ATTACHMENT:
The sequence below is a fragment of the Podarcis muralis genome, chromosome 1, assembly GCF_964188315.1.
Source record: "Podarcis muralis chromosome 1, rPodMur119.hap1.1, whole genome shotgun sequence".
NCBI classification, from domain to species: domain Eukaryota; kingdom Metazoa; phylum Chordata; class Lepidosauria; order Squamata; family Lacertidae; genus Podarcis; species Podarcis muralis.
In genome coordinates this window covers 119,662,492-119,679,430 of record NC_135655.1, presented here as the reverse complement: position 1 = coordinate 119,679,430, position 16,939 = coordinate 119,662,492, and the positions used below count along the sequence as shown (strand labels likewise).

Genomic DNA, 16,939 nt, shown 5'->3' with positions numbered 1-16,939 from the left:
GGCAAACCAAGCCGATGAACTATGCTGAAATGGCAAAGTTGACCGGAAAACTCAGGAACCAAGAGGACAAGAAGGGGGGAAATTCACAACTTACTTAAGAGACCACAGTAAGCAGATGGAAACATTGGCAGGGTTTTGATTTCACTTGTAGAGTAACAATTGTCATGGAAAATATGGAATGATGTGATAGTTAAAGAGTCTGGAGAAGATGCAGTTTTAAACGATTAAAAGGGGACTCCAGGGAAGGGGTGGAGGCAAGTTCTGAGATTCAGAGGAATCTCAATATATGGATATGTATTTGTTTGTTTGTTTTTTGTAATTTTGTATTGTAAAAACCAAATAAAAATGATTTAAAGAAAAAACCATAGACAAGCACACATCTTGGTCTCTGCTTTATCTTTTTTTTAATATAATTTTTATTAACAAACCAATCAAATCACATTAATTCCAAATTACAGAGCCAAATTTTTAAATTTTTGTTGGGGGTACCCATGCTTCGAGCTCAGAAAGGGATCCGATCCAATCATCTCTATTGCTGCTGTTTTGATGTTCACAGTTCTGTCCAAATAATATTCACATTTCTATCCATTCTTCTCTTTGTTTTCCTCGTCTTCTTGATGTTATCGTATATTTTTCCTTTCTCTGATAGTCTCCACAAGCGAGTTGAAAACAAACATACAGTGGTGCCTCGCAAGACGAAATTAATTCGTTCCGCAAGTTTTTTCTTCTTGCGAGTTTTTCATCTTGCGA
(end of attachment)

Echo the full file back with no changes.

The sequence below is a fragment of the Podarcis muralis genome, chromosome 1, assembly GCF_964188315.1.
Source record: "Podarcis muralis chromosome 1, rPodMur119.hap1.1, whole genome shotgun sequence".
NCBI classification, from domain to species: domain Eukaryota; kingdom Metazoa; phylum Chordata; class Lepidosauria; order Squamata; family Lacertidae; genus Podarcis; species Podarcis muralis.
In genome coordinates this window covers 119,662,492-119,679,430 of record NC_135655.1, presented here as the reverse complement: position 1 = coordinate 119,679,430, position 16,939 = coordinate 119,662,492, and the positions used below count along the sequence as shown (strand labels likewise).

Genomic DNA, 16,939 nt, shown 5'->3' with positions numbered 1-16,939 from the left:
GGCAAACCAAGCCGATGAACTATGCTGAAATGGCAAAGTTGACCGGAAAACTCAGGAACCAAGAGGACAAGAAGGGGGGAAATTCACAACTTACTTAAGAGACCACAGTAAGCAGATGGAAACATTGGCAGGGTTTTGATTTCACTTGTAGAGTAACAATTGTCATGGAAAATATGGAATGATGTGATAGTTAAAGAGTCTGGAGAAGATGCAGTTTTAAACGATTAAAAGGGGACTCCAGGGAAGGGGTGGAGGCAAGTTCTGAGATTCAGAGGAATCTCAATATATGGATATGTATTTGTTTGTTTGTTTTTTGTAATTTTGTATTGTAAAAACCAAATAAAAATGATTTAAAGAAAAAACCATAGACAAGCACACATCTTGGTCTCTGCTTTATCTTTTTTTTAATATAATTTTTATTAACAAACCAATCAAATCACATTAATTCCAAATTACAGAGCCAAATTTTTAAATTTTTGTTGGGGGTACCCATGCTTCGAGCTCAGAAAGGGATCCGATCCAATCATCTCTATTGCTGCTGTTTTGATGTTCACAGTTCTGTCCAAATAATATTCACATTTCTATCCATTCTTCTCTTTGTTTTCCTCGTCTTCTTGATGTTATCGTATATTTTTCCTTTCTCTGATAGTCTCCACAAGCGAGTTGAAAACAAACATACAGTGGTGCCTCGCAAGACGAAATTAATTCGTTCCGCAAGTTTTTTCTTCTTGCGAGTTTTTCATCTTGCGA